The way Wendy tells it, Ron showed up at the emergency room of the Weyburn General Hospital, but was turned away “because he was from Ontario. But he was in such bad shape he had to go back.”
She says the emergency room doctor diagnosed Ron as having a chest infection, gave him a steroid inhaler and prescriptions for antibiotics and Sudafed, then released him. It turned out that his real health problem was very different and much more serious.
His health situation didn’t help him at work, either. “The people thought that because Ron was sick he wasn’t giving his all to the job,” Wendy says, “but he was the kind of man who goes further than he has to. He had a great reputation.”
Reputation or not, however, sick is sick. “He called me, crying,” Wendy remembers, “and said ‘I can’t even get this right. They’re sending me home because I’m sick’.” Wendy says Foulis was told if he was too sick to drive safely on Saskatchewan roads that “he should go back to Ontario and get checked out by his physician.”
Wendy says the company eventually told Ron they had a load for him to take back to Woodstock, but he’d have to wait for it to come in from Calgary. “It was unbelievable,” Wendy remembers. “The man was sick, was on antibiotics.”
The trip home took four-and-a-half days. “I was out waiting for him,” Wendy says, and “when he finally backed into the driveway, he literally fell out of the truck and into my arms. He said ‘My baby, we will never be apart again.’ I started crying because I took one look at him and I knew he was so sick.”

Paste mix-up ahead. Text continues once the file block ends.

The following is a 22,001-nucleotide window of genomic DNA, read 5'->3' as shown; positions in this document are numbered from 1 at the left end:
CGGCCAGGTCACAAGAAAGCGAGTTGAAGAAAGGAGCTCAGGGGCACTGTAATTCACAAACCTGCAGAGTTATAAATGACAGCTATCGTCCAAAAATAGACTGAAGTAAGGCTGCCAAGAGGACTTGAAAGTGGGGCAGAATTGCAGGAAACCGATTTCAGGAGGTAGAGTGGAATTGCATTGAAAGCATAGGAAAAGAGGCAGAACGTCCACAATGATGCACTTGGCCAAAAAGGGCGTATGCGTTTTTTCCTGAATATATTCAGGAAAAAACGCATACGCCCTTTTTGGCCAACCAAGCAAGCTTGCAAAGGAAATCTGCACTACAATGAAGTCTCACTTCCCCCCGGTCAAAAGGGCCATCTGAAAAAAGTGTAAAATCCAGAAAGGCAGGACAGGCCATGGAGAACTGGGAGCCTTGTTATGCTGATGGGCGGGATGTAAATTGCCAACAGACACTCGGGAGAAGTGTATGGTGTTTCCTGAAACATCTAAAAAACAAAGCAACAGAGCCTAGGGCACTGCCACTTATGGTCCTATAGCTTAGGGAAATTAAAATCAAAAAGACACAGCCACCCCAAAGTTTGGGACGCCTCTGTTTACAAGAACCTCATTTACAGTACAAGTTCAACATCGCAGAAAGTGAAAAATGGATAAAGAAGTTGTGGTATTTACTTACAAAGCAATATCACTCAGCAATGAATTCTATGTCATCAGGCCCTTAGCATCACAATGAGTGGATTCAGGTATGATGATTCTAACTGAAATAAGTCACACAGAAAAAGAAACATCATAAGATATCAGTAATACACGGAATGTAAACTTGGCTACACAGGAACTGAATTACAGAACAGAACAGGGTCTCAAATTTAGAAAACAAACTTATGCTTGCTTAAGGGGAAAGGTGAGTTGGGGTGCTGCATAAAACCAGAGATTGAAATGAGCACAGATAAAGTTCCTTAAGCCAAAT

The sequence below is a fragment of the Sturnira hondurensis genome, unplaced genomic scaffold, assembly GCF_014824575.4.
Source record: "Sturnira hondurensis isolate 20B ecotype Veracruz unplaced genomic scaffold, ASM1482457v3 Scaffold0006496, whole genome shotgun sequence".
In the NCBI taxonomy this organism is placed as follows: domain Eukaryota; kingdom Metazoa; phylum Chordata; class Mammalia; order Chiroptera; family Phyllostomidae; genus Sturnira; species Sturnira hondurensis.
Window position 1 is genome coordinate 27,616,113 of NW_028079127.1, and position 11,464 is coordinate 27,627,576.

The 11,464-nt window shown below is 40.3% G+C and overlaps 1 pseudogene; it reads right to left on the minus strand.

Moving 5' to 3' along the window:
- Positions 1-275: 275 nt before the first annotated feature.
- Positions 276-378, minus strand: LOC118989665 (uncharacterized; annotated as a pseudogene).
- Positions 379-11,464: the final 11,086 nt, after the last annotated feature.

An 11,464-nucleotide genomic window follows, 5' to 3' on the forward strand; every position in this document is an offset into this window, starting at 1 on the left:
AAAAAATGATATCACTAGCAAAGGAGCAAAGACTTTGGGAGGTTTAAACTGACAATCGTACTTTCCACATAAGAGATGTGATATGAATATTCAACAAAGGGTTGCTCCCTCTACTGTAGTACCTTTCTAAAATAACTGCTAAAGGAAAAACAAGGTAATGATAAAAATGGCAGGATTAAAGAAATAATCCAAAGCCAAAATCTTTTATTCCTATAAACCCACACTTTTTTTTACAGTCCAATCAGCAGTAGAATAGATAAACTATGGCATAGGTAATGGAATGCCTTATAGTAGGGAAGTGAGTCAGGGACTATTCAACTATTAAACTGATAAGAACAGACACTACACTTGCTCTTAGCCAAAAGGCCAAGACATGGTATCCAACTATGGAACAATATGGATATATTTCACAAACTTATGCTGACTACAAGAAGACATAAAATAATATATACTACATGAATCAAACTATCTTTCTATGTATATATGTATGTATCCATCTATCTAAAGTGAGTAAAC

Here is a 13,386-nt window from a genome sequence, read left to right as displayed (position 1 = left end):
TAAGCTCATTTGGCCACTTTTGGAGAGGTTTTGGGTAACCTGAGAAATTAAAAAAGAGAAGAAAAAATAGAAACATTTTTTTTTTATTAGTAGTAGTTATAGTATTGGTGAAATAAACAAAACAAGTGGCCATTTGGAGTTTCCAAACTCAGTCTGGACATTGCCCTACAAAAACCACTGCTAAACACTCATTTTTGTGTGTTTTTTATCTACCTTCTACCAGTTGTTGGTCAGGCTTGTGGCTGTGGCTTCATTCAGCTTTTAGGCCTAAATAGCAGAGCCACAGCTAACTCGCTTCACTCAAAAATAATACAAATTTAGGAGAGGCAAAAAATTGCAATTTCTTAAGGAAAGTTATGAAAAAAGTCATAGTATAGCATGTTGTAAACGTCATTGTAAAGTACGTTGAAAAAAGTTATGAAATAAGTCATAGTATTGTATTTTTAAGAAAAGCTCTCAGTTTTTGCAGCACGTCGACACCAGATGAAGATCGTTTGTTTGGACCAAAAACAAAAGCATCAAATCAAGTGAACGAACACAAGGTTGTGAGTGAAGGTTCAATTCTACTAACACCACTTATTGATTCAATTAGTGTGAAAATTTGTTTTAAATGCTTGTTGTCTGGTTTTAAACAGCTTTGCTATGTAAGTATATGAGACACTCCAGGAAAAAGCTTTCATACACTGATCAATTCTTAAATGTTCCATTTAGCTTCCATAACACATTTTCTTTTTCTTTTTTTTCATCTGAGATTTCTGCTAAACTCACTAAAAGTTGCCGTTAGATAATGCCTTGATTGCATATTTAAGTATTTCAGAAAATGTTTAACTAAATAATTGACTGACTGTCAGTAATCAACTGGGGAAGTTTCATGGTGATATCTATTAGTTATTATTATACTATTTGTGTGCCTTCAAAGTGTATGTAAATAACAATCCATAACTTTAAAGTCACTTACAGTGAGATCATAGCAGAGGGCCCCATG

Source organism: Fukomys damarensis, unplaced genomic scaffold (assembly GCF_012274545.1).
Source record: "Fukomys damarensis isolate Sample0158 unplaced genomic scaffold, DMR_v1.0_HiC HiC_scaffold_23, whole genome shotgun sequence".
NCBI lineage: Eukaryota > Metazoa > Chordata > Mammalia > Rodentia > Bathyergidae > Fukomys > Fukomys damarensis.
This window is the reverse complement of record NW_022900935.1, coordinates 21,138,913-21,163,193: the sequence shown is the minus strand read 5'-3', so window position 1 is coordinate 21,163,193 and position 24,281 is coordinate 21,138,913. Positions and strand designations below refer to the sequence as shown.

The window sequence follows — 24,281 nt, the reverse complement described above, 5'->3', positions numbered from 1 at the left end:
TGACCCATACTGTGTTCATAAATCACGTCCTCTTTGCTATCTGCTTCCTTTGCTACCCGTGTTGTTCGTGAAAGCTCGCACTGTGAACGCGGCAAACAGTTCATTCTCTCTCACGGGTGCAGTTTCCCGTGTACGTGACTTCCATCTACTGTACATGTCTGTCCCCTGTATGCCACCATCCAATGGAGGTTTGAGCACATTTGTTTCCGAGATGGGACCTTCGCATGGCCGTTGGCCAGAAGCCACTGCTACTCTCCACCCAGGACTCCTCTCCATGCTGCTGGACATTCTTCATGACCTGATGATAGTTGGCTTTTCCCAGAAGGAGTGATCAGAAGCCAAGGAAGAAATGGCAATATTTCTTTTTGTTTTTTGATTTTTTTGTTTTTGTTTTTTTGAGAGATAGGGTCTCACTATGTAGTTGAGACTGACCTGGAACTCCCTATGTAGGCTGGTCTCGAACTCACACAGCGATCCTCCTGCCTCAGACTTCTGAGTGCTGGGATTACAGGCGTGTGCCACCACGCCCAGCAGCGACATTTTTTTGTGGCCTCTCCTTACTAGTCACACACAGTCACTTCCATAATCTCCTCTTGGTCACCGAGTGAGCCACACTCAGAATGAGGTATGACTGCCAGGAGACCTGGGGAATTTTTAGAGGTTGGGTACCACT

They spent the night at home, after which Wendy took Ron to the Petrolia hospital, where tests showed he’d suffered a heart attack.
“The doctors told him he wasn’t leaving the hospital,” Wendy says.
The good news was that he was at least close to home. “Everyone at church who knew where he was came down to see him -his room was filled with people,” Wendy says, reminiscing about Ron laughing and talking to the visitors. ” The nurses couldn’t get over what a bubbly person he was -he lit up the room. He was like a little boy, so excited to be back.”
Unfortunately, the bad news kept coming. Foulis was sent to London for an angioplasty and Wendy says that, when she asked one of the doctors for the result “he said ‘Have you got a bullet?’ And he laughed, like we should put him out of his misery.” Wendy says she was “off in La-La land” by that point, not knowing what was going on and “nearly falling apart.”
Surgery was called for and “they had to take five veins out of his legs and use them,” Wendy says. “And when he came out of it they told me to brace myself and not to let Ron know how I felt about how he looked.” He was in dire straits, his head tied down with an elastic band and one wrist and both legs restrained. “I thought ‘My God I didn’t know it was this bad!'” she remembers.
Ron came to the next day, but was still “out of it” because of the pain. “He’d motion with his feet because he couldn’t talk,” Wendy says. “Motioning for me to move to his side. He was able to raise his arm up and he grabbed my hand and said “I love you” and then waved goodbye to me and fell asleep again.”
It was the last thing Ron ever said to Wendy.
“He was resting peacefully, so I eventually decided to go home and come back in the morning,” Wendy says, adding that the hospital called at 5:30 the next morning and advised her to get back there immediately. “His heart stopped 13 times,” she says, “and every time they’d come in with this equipment and put these paddles on his chest -I had to cover my eyes.”